State of the Art: Carbon Fiber 3D Printing, Part Two

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In the first part of our series on carbon fiber 3D printing, we really only just got started by providing a background on the material, some of its properties, and how it’s made. Now that that’s out of the way, we can get to the fun stuff: how carbon fiber is currently available in the 3D printing industry.

Carbon Fiber Filaments

The most widely accessible form of carbon fiber in 3D printing is chopped carbon fiber filament. There are a wide variety of chopped carbon fiber blends available, with 3DXTECH offering some of the most diverse types that include high temperature thermoplastics as the matrix material. For instance, it’s possible to buy, PA, PEKK, PEEK, and PEI (ULTEM) filaments filled with chopped carbon fiber.

A manifold made with Innofil3D PET carbon fiber reinforced filament by FFF.

In chopped carbon fiber filament, segments of carbon fiber are mixed with thermoplastic pellets and then extruded into filament suited for extrusion 3D printing. Because the carbon fiber is broken, and not in continuous strands, it only offers the stiffness of carbon fiber at the points where those very small fragments are located.

Nevertheless, the introduction of carbon fiber into thermoplastic filament can improve its strength and stiffness but may also have negative effects, as well. One team of researchers found that, in addition to the desired strength, a PEEK-carbon fiber composite had more porosity and poor adhesion between printed layers. Another group found similar results with chopped carbon fiber in resin for stereolithography, including increased brittleness.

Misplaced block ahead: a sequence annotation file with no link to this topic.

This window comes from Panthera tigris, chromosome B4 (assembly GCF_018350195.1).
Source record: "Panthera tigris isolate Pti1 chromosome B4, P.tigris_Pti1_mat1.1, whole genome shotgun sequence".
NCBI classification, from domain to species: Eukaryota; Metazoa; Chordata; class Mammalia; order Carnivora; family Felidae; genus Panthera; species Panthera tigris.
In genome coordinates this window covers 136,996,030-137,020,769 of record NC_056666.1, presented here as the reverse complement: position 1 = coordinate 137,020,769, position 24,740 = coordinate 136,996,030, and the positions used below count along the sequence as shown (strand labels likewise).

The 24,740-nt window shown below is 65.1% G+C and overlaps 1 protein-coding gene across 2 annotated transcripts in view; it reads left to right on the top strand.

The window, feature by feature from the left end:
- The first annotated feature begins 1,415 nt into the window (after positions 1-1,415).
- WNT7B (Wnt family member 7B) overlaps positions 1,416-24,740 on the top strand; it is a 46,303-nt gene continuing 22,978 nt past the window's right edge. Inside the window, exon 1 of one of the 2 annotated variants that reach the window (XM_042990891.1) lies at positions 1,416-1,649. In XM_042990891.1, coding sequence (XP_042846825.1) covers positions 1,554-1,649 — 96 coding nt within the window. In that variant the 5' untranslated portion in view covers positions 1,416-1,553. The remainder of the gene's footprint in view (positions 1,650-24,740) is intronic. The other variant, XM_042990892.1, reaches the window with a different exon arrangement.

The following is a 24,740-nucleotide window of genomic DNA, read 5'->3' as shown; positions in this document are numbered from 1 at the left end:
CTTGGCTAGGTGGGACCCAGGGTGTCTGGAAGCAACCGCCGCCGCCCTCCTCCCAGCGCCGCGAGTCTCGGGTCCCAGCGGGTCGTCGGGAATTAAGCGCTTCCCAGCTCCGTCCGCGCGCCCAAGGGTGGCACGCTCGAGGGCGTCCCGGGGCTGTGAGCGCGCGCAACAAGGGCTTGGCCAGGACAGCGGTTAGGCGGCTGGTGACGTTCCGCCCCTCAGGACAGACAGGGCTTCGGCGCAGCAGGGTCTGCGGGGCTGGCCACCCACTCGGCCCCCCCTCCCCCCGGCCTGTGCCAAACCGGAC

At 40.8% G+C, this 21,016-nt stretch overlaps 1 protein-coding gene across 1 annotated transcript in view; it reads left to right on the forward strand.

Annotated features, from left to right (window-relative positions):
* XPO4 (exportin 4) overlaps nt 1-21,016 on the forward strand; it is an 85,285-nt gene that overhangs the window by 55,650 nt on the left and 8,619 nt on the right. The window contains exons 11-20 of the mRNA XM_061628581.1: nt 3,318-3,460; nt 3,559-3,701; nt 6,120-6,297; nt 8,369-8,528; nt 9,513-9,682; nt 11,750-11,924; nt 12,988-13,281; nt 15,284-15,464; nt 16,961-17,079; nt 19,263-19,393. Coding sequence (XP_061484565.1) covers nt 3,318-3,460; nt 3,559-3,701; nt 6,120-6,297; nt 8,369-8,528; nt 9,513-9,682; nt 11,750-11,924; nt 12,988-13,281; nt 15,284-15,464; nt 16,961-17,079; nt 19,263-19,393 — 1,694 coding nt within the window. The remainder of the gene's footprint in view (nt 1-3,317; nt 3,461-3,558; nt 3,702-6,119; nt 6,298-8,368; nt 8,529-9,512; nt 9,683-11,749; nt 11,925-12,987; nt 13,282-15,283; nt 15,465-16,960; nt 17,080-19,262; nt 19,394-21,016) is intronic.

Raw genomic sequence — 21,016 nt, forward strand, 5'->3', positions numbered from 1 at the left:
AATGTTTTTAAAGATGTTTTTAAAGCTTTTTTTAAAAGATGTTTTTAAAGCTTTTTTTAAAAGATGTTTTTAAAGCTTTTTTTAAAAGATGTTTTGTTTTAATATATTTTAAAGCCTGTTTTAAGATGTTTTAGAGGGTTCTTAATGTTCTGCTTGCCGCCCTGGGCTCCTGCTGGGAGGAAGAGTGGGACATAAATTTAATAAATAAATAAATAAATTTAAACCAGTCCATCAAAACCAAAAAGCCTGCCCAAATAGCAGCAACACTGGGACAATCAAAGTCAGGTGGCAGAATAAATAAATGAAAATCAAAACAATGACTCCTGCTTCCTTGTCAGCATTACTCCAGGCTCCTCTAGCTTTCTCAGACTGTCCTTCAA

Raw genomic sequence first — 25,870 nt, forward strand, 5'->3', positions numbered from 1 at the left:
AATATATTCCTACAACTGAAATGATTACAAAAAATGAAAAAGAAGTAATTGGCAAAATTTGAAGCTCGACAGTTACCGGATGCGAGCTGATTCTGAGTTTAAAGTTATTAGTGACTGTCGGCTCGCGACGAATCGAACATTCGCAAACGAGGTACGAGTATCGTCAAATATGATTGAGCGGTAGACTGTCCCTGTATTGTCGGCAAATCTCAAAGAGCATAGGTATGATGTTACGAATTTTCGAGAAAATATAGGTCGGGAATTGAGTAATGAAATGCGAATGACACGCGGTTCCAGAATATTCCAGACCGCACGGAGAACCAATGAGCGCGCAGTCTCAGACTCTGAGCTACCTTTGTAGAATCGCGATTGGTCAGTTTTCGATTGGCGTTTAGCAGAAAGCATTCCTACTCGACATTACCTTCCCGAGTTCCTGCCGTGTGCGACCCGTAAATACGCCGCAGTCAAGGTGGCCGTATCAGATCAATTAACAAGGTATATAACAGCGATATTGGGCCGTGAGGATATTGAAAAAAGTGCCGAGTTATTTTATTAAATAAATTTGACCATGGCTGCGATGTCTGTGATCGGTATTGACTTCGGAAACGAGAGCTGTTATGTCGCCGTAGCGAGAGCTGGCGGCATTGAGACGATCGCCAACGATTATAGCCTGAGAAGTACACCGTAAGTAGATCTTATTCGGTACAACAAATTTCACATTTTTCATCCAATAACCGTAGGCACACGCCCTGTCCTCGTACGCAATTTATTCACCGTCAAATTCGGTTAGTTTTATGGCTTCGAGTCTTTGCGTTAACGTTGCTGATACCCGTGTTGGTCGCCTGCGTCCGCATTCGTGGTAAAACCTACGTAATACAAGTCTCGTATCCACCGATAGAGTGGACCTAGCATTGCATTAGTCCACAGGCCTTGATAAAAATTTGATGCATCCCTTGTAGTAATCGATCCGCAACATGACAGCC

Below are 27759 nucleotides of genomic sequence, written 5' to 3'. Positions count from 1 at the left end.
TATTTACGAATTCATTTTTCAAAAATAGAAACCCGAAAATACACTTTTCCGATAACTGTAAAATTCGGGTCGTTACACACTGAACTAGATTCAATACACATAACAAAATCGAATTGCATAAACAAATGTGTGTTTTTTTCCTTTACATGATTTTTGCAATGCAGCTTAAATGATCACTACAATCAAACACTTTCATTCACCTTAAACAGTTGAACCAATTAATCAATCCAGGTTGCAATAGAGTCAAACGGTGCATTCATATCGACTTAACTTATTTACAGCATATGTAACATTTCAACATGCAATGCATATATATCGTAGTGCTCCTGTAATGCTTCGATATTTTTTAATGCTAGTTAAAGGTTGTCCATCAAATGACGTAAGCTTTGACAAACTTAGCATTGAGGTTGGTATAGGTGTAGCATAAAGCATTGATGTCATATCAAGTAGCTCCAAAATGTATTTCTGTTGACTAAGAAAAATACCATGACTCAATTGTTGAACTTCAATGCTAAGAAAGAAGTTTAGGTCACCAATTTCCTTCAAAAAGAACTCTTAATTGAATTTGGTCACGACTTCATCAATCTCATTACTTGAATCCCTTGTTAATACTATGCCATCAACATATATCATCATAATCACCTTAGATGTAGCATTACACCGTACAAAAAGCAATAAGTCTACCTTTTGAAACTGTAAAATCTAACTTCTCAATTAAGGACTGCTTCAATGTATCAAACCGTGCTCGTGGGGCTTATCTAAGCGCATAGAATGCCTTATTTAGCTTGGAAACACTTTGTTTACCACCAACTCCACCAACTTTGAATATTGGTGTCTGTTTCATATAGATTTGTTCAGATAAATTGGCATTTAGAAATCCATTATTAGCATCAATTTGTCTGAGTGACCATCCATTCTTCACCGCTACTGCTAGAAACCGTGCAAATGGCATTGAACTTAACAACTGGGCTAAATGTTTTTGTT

This doesn’t mean that chopped carbon fiber filament (or resin) doesn’t have value in 3D printing, particularly since it is much cheaper than the technologies that we will be going on to discuss. However, we will see in part three of this series how even these materials can be improved with some pretty ingenious thinking.

Continuous Carbon Fiber 3D Printing

In 2014, Markforged introduced continuous filament fabrication (CFF) to the world. In CFF, carbon fiber is pre-impregnated with a thermoplastic nylon, which is deposited from a specialty extruder. This is then used to provide reinforcement for plastic parts, including the firm’s own brand of chopped carbon fiber filament, Onyx.

More recently, a Russian company called Anisoprint has commercialized its own version of continuous carbon fiber printing dubbed composite fiber coextrusion (CFC). Unlike CFF, which features one input and one output for its prepreg material, CFC uses two inputs and one output. One input is dedicated to reinforcement fiber and the other is used for feeding thermoplastic. Dry fiber is fed into the system, where it is impregnated with an extremely liquid thermoset resin. During printing, the thermoset is cured and extruded together with traditional thermoplastic filament. The thermoset matrix permeating the reinforcement fiber then bonds with the filament.

How CFC works.

As a result, not only is there less of a chance of introducing air bubbles or voids in the prepreg material, but it also opens up the variety of thermoplastics that CFC can use (so far, PETG, ABS, PC, PLA and PA).

The rate of deposition can also be controlled in CFC to generate interesting structures and properties not achievable with traditional composite manufacturing, such as lattice shapes. In crossing one strand of carbon tow over another, in traditional circumstances, the thickness of that area is doubled. With CFC, it’s possible to reduce the thermoplastic being extruded, while still depositing the carbon fiber, reducing the amount of plastic in that area.